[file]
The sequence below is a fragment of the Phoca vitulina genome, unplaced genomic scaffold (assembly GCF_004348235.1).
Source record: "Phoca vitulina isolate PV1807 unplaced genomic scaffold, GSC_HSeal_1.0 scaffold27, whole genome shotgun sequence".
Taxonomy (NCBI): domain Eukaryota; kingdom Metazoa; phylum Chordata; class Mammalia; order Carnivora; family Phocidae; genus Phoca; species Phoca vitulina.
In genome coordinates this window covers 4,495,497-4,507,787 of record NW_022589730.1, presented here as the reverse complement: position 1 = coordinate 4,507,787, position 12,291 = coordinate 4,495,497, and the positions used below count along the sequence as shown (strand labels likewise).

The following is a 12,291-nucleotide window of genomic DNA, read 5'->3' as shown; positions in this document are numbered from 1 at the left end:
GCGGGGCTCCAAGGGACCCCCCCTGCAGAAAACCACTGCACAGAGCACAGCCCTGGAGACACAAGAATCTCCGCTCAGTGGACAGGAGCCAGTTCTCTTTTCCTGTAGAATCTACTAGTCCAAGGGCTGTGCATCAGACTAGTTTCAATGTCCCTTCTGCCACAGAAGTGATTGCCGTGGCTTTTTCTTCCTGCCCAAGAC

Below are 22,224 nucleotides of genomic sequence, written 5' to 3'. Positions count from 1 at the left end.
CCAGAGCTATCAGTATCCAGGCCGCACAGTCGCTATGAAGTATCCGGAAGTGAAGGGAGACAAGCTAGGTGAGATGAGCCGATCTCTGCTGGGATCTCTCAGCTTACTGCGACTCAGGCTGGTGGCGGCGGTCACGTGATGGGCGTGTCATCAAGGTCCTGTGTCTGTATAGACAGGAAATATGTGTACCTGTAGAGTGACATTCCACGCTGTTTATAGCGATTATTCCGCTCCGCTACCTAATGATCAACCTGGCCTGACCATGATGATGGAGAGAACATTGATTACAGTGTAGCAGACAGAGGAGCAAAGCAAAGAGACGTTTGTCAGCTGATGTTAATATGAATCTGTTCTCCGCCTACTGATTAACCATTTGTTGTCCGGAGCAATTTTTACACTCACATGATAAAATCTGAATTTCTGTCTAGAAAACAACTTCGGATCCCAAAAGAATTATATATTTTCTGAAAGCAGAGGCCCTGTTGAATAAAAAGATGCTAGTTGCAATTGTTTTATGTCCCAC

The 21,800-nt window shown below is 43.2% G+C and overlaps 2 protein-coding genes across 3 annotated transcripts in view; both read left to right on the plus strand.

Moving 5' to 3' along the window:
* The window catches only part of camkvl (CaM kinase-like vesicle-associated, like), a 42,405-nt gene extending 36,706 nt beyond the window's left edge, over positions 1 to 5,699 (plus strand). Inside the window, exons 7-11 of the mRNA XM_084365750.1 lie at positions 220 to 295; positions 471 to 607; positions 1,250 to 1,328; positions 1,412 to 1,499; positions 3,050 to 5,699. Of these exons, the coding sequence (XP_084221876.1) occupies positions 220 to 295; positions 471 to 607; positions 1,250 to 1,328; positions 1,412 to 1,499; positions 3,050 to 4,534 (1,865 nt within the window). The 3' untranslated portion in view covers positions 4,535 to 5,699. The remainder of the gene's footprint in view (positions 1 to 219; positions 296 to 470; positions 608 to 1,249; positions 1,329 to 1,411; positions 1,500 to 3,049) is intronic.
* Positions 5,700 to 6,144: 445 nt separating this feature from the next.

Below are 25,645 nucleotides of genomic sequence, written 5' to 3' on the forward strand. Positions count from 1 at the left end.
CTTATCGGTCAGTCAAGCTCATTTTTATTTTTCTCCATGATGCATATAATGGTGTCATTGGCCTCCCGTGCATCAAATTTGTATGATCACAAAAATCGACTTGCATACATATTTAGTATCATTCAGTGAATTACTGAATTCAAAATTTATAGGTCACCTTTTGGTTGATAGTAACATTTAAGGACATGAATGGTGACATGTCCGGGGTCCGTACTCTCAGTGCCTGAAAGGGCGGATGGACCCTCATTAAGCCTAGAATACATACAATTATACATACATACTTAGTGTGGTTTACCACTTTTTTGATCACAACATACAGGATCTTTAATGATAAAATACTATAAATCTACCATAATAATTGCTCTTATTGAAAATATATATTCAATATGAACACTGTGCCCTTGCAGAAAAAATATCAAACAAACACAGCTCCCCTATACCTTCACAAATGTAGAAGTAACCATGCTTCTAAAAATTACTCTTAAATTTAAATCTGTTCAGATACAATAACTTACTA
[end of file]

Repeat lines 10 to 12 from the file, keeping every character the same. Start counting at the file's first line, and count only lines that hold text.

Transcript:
Moving 5' to 3' along the window:
* The window catches only part of camkvl (CaM kinase-like vesicle-associated, like), a 42,405-nt gene extending 36,706 nt beyond the window's left edge, over positions 1 to 5,699 (plus strand). Inside the window, exons 7-11 of the mRNA XM_084365750.1 lie at positions 220 to 295; positions 471 to 607; positions 1,250 to 1,328; positions 1,412 to 1,499; positions 3,050 to 5,699. Of these exons, the coding sequence (XP_084221876.1) occupies positions 220 to 295; positions 471 to 607; positions 1,250 to 1,328; positions 1,412 to 1,499; positions 3,050 to 4,534 (1,865 nt within the window). The 3' untranslated portion in view covers positions 4,535 to 5,699. The remainder of the gene's footprint in view (positions 1 to 219; positions 296 to 470; positions 608 to 1,249; positions 1,329 to 1,411; positions 1,500 to 3,049) is intronic.
* Positions 5,700 to 6,144: 445 nt separating this feature from the next.